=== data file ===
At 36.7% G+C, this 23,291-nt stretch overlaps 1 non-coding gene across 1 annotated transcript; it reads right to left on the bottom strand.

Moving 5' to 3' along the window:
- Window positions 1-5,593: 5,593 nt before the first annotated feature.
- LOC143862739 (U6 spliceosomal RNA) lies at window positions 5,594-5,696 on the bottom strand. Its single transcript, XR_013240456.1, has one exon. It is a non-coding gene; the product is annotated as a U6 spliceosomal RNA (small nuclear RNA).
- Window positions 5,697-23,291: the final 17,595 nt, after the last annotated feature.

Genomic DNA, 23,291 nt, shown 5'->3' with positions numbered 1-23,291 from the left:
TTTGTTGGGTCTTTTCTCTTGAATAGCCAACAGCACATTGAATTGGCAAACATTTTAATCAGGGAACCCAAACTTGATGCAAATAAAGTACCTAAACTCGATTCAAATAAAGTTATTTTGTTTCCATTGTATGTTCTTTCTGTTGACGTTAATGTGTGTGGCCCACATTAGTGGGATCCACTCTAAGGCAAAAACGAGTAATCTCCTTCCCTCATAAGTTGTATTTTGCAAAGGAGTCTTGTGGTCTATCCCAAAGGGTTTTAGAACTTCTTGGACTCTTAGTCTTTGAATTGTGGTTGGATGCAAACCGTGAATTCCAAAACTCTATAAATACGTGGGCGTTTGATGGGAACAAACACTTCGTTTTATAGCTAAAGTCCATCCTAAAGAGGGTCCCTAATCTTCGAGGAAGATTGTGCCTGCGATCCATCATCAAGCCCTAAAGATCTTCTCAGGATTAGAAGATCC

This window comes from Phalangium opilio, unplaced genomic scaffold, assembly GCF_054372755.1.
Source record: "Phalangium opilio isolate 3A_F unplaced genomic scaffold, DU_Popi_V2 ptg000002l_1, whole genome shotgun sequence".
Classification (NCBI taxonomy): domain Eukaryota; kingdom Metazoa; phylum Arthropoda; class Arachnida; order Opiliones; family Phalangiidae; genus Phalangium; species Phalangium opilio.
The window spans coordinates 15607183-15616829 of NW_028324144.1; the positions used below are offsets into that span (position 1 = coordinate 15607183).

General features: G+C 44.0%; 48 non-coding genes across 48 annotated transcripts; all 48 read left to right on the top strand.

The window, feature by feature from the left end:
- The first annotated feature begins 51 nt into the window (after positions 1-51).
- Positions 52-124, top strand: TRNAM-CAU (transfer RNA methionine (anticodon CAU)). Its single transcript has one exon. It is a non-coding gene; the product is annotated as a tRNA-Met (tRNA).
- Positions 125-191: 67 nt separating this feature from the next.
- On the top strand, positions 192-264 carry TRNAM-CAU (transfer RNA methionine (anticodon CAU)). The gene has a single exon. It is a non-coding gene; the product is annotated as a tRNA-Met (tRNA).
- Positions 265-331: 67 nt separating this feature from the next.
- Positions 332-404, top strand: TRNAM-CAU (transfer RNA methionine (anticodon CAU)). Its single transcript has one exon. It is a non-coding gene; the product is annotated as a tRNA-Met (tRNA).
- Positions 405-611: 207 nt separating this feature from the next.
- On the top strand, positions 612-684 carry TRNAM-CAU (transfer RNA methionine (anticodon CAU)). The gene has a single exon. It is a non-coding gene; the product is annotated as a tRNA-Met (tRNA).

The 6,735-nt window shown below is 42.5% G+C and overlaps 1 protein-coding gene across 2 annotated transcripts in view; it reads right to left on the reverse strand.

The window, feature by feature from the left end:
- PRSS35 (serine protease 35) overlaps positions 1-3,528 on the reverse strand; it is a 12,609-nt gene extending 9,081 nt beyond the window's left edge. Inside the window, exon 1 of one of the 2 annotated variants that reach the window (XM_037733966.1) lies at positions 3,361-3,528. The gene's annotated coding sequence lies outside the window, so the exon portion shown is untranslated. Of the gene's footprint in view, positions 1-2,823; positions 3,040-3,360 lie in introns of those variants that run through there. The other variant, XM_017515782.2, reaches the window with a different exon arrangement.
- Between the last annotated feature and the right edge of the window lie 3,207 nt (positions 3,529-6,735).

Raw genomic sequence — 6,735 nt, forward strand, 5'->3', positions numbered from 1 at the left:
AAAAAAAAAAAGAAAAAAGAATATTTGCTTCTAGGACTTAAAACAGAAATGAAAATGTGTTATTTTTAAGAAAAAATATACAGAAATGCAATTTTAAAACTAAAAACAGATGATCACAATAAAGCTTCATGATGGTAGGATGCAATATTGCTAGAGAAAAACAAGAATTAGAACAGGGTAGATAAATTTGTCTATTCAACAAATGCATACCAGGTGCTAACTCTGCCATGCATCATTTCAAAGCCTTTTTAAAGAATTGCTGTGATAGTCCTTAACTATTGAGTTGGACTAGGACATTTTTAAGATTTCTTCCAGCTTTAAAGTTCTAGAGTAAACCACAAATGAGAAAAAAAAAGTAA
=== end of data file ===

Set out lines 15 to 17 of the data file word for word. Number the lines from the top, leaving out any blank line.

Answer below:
- Positions 52-124, top strand: TRNAM-CAU (transfer RNA methionine (anticodon CAU)). Its single transcript has one exon. It is a non-coding gene; the product is annotated as a tRNA-Met (tRNA).
- Positions 125-191: 67 nt separating this feature from the next.
- On the top strand, positions 192-264 carry TRNAM-CAU (transfer RNA methionine (anticodon CAU)). The gene has a single exon. It is a non-coding gene; the product is annotated as a tRNA-Met (tRNA).